Solving GMAT Reading comprehension inference question

GMAT RC Inference QuestionGMAT RC inference questions are one of the toughest question types. You can’t skim the content and infer. When you see the question framed as: "It can be inferred from the passage that" or “author's which statement do you agree to..” or “What do you mean by the word or phrase” , they are variations of the Inference question type.

Strategies to Solve GMAT Reading Comprehension Inference Question Type

1) Locate

Inference questions are most likely to quote a statement, phrase, or a word used by the author. Locate the paragraph. Once you know the paragraph, it becomes easier for you to dissect the author’s thoughts depending upon how the author has structured the passage.

2) Main Idea

This is a shortcut that many test takers miss. Once you note down the paragraph that the question is referring, create the summary of each paragraph, including the paragraph that is not referred. After understanding the main idea behind each paragraph and the passage in total, it becomes easier for you to infer the author’s point.

3) Underlying Meaning

The phrases and words used by the author cannot be taken on a literal sense. Look for context, primarily through paragraph summary, and understand the underlying meaning behind the statement. Can we go beyond the literal and find an alternative explanation?

4) Avoid Personal Assumption

While we logically group statements under an idea, it should never contradict the main idea of the passage, which we have reached in Step 1. This often happens when we include our personal biases and assumptions about a scenario in order to interpret the author’s statement. Summary of each paragraph prevents us from making such an error.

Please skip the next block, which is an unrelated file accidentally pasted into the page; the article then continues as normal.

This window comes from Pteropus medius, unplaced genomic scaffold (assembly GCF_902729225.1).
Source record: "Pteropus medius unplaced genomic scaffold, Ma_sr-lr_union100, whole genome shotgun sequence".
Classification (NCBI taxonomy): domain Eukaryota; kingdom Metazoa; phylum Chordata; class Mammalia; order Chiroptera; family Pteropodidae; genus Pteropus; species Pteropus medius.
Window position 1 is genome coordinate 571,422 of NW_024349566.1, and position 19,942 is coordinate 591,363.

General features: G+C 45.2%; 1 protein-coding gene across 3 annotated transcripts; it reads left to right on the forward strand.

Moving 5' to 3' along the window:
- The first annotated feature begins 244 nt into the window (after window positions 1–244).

5) Process of Elimination

If you try to second guess author’s suggestion, you might lose precious time. The trick is to apply the process of elimination where you evaluate each answer choice and find whether the statement contradicts the main idea of the passage or paragraph. Three answer choices would be out of context or irrelevant for the passage, and you can quickly eliminate them. Solving GMAT RC Inference question comes down to evaluating two inference statements.

6) Find Contradicting Statement

Although we successfully eliminated three answer choices, picking the winner involves understanding the context, and subtly understanding what the author meant. Even after going through the summary of each paragraph, if you are stuck, analyze both the statements separately and find contradicting statements in the passage.

For example:

Answer Choice A:
Lack of storage in the Food distribution system is to be blamed for the rise in famine in Africa.

Answer Choice B: The corruption in the Food distribution system is to be blamed for the rise in famine in Africa.

Let us assume that both the statements are shortlisted because the author has covered corruption, and inefficient storage in the passage but the trick here is to look for statements that provide direct causation for the “rise in famine in Africa.”

If the lack of storage is inferred as leading to wastage and not rise in famine, you can eliminate Answer Choice A.

Going back to the passages where the author has mentioned the two factors is the trick behind solving such close GMAT RC inference questions.

The above post is an excerpt from Essential GMAT Reading Comprehension Guide. Download it here

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